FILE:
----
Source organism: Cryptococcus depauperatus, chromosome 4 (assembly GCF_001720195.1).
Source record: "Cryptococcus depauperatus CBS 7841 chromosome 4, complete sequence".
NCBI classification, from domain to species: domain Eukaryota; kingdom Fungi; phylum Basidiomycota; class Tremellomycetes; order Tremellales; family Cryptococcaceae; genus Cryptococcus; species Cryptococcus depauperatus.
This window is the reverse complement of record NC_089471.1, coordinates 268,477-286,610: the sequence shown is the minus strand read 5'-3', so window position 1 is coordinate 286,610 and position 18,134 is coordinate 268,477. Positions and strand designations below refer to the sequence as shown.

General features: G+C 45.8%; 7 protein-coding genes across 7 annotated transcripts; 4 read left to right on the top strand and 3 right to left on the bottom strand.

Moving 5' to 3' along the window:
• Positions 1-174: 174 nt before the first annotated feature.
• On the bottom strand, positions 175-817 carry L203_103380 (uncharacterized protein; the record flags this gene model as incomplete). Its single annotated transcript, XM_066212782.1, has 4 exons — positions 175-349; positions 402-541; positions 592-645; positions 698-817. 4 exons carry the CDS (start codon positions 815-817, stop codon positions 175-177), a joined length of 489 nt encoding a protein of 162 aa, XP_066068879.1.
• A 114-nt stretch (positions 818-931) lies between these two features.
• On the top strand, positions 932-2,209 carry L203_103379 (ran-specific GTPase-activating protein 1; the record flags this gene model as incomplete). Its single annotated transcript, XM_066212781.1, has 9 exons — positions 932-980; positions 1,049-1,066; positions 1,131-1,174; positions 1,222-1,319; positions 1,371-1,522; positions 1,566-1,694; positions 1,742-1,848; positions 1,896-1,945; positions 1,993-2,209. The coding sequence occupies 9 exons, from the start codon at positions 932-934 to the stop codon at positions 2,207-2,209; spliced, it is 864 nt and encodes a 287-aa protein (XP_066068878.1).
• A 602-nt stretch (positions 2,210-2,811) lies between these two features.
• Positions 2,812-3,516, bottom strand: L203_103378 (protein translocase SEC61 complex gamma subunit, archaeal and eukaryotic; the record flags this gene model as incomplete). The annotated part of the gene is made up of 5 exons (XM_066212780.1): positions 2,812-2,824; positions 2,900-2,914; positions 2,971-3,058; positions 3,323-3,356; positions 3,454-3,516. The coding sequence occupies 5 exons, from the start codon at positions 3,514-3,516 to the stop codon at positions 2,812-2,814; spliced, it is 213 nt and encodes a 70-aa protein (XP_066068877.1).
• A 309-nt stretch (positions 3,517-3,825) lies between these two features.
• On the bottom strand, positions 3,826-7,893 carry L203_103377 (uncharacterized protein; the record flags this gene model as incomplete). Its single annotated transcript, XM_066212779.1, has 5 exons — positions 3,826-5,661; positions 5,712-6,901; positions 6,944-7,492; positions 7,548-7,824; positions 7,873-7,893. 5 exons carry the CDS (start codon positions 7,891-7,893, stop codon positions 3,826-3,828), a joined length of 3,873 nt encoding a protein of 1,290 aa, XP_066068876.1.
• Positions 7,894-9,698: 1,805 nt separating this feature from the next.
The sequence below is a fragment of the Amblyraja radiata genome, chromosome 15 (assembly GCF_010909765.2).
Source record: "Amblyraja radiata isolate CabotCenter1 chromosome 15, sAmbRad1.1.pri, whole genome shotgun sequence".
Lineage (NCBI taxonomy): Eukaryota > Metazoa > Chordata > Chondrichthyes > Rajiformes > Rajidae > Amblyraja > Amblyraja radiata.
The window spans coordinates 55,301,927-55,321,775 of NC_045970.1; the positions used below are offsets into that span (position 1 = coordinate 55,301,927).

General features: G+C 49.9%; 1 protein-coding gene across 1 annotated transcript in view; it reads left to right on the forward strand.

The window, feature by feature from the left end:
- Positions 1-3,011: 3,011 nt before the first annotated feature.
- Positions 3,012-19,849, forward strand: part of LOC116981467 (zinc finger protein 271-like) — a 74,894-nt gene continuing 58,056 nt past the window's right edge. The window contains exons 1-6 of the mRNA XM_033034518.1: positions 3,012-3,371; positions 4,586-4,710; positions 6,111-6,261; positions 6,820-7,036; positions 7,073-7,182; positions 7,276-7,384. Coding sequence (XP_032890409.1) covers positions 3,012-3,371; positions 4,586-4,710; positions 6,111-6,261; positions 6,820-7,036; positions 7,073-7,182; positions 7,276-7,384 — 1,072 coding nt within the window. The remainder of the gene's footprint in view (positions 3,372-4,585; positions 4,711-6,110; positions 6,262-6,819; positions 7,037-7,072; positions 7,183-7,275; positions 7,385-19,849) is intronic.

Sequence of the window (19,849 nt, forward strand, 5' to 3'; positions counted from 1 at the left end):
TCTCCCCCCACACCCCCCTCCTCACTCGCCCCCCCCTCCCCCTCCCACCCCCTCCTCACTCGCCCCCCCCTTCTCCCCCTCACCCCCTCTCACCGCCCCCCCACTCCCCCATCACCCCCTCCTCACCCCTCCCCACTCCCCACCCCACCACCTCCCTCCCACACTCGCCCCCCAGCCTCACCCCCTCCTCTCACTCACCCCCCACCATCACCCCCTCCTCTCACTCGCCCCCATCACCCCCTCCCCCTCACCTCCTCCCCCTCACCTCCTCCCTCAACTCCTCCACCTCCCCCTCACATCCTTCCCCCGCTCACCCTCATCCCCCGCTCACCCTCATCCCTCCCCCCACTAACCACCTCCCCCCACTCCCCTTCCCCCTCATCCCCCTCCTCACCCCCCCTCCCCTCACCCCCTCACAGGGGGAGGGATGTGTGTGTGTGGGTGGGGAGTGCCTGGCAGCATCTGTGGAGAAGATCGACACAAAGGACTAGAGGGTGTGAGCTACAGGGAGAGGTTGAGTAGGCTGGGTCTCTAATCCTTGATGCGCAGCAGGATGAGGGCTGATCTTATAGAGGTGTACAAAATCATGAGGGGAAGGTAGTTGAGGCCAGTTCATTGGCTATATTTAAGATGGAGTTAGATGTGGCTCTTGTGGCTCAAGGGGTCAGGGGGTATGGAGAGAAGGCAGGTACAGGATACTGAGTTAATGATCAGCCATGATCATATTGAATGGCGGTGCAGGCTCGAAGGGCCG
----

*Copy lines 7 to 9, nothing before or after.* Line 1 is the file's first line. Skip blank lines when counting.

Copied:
• Positions 1-174: 174 nt before the first annotated feature.
• On the bottom strand, positions 175-817 carry L203_103380 (uncharacterized protein; the record flags this gene model as incomplete). Its single annotated transcript, XM_066212782.1, has 4 exons — positions 175-349; positions 402-541; positions 592-645; positions 698-817. 4 exons carry the CDS (start codon positions 815-817, stop codon positions 175-177), a joined length of 489 nt encoding a protein of 162 aa, XP_066068879.1.
• A 114-nt stretch (positions 818-931) lies between these two features.